Preferably, the dichloro-s-triazine crosslinking agent is added in an amount of from 0.1 to 100 parts by mass of the monomer mixture. When the amount of the dichloro-s-triazine crosslinking agent is less than 0.1 parts by mass, then the increase in the adhesion power of the layer may be insufficient, and, in addition, the cracking resistance of the layer under low humidity condition, as well as the antistatic property, the scratch resistance, the water resistance and the solvent resistance of the layer may be poor. On the other hand, when the amount of the dichloro-s-triazine crosslinking agent is more than 100 parts by mass, then it is also unfavorable since a large amount of the unreacted crosslinking agent may remain and it may move into the upper gelatin layer to form an overcured film, and in addition, it may lower the adhesiveness to the overlying emulsion layer or backing layer.
Examples of the dichloro-s-triazine crosslinking agent are mentioned below.
For the purpose of increasing the adhesiveness between the polarizing element and the recycled polymer film, a second undercoat layer comprising a hydrophilic polymer as the main binder therein may be formed on the primer layer.
The hydrophilic polymer for use in the layer includes synthetic or natural hydrophilic polymer compounds, for example, gelatin; acylated gelatin such as phthalated gelatin, maleated gelatin; cellulose derivatives such as carboxymethyl cellulose, hydroxyethyl cellulose; grafted gelatin produced by grafting gelatin with acrylic acid, methacrylic acid or amide; polyvinyl alcohol, polyhydroxyalkyl acrylate, polyvinyl pyrrolidone, copoly-vinylpyrrolidone/vinyl acetate, casein, agarose, albumin, sodium alginate, polysaccharide, agar, starch, grafted starch, polyacrylamide; homo or copolymers of N-substituted acrylamide, N-substituted methacrylamide; and their partial hydrolyzates. One or more of these may be used herein either singly or as combined. Gelatin and its derivatives are preferred for the hydrophilic polymer.
The first undercoat layer, or that is, the primer layer, and the second undercoat layer may be formed according to well-known coating methods, for example, a dipping method, an air knife coating method, a curtain coating method, a roller coating method, a wire bar coating method, a gravure coating method, or an extrusion method using a hopper as in U.S. Pat. No. 2,681,294.
The thickness of the second undercoat layer is preferably from 0.05 to 1.0 μm. When it is thinner than 0.05 μm, then the layer could not exhibit sufficient adhesiveness; but when thicker than 1.0 μm, then the adhesiveness of the layer may be saturated.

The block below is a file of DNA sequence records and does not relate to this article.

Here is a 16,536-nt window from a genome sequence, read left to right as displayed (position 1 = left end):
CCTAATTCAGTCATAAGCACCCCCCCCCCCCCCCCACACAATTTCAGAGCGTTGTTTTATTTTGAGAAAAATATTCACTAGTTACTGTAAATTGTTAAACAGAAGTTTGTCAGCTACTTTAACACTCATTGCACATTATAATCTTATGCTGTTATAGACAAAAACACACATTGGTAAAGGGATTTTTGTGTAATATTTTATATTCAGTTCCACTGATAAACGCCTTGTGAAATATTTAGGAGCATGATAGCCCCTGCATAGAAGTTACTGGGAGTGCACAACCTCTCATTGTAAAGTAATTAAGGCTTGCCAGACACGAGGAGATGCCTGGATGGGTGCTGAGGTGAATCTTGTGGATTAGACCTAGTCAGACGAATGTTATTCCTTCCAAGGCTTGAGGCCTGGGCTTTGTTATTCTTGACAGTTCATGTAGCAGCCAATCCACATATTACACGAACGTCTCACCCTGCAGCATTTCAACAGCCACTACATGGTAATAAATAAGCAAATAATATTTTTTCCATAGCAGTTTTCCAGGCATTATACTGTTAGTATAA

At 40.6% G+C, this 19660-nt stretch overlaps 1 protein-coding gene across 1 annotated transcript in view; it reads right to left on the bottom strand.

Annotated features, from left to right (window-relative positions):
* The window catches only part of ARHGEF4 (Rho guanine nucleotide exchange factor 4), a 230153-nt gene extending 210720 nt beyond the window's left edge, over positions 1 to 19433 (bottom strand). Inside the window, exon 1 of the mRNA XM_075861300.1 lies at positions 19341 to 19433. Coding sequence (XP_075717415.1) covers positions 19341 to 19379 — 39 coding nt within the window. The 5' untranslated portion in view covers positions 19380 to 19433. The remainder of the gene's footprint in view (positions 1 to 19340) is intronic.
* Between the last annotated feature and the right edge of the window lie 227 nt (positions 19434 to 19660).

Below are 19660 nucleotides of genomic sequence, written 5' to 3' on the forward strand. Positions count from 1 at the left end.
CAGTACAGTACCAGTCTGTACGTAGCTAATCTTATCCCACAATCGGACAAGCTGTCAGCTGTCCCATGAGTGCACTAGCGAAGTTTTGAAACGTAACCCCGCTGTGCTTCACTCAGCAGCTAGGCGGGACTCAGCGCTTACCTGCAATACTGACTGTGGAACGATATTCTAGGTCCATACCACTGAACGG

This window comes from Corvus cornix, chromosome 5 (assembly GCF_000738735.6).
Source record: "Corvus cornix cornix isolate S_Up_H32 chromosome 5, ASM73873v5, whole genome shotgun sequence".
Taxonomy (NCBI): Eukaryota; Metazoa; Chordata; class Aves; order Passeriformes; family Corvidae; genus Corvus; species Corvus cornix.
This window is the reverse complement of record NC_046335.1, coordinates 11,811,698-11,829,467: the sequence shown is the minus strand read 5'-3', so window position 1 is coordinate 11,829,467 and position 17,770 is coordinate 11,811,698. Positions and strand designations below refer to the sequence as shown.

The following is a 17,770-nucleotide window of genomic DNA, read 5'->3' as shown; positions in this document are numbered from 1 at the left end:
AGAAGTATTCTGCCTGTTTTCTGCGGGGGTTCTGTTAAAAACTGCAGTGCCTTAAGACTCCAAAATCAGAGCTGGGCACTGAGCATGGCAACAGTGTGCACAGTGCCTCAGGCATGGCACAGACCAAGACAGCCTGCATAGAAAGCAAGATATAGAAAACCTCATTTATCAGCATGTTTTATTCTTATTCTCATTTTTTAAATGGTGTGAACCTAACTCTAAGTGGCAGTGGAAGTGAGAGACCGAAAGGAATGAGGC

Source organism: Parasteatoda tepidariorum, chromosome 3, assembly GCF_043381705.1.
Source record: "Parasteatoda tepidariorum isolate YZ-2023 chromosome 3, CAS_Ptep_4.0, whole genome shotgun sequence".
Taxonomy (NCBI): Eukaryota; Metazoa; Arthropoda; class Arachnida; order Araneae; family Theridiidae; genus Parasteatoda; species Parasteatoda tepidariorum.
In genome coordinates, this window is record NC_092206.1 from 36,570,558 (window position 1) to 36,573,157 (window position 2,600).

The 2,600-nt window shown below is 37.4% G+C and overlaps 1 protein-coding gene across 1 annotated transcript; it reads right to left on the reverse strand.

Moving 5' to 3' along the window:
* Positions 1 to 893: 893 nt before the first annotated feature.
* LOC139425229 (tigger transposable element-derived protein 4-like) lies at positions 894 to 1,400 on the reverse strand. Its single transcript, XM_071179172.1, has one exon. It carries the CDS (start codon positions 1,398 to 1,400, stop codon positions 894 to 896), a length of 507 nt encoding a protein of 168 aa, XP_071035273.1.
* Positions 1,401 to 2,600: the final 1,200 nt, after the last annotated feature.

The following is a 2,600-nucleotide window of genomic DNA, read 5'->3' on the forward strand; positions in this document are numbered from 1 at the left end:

After the recycled polymer film is laminated on one or both surfaces of a polarizing element to construct a polarizing plate, a functional layer such as a primer layer, a hard coat layer or an antiglare layer may be formed on one or both surfaces of the polarizing plate. The adhesive to be used in forming the primer layer is not specifically defined. For example, it may be suitably selected from those comprising, as the base polymer component thereof, an acrylic polymer, a silicone polymer, a polyester, a polyurethane, a polyamide, a polyether, a fluoropolymer or a rubber polymer. Especially preferred are those having excellent optical transparency and having good adhesive characteristics such as suitable wettability, coagulability and adhesiveness, and also having excellent weather resistance and heat resistance, such as acrylic adhesives. Preferably, the primer layer is formed of an adhesive having a gel fraction of at least 70%. The gel fraction is more preferably at least 75%, even more preferably at least 80%. The materials of the antiglare layer and the hard coat layer are not also specifically defined. Preferably, the curing ratio of the hard coat layer and the antiglare layer is at least 70%, more preferably at least 75%, even more preferably at least 80%. When the layers have a gel fraction and a curing ratio as in the above ranges, then the recycled polymer layer in the polarizing plate may be readily recycled. Concretely, the recycled polymer layer peeled from the polarizing element may dissolve in a solvent, in which the adhesive, the hard coat layer and the antiglare layer may be individually separated from each other, and they may be again reused for recycled polymer films. For the conditions in dissolving the layer in a solvent, referred to are the methods described in Patent Reference 2, as so mentioned hereinabove.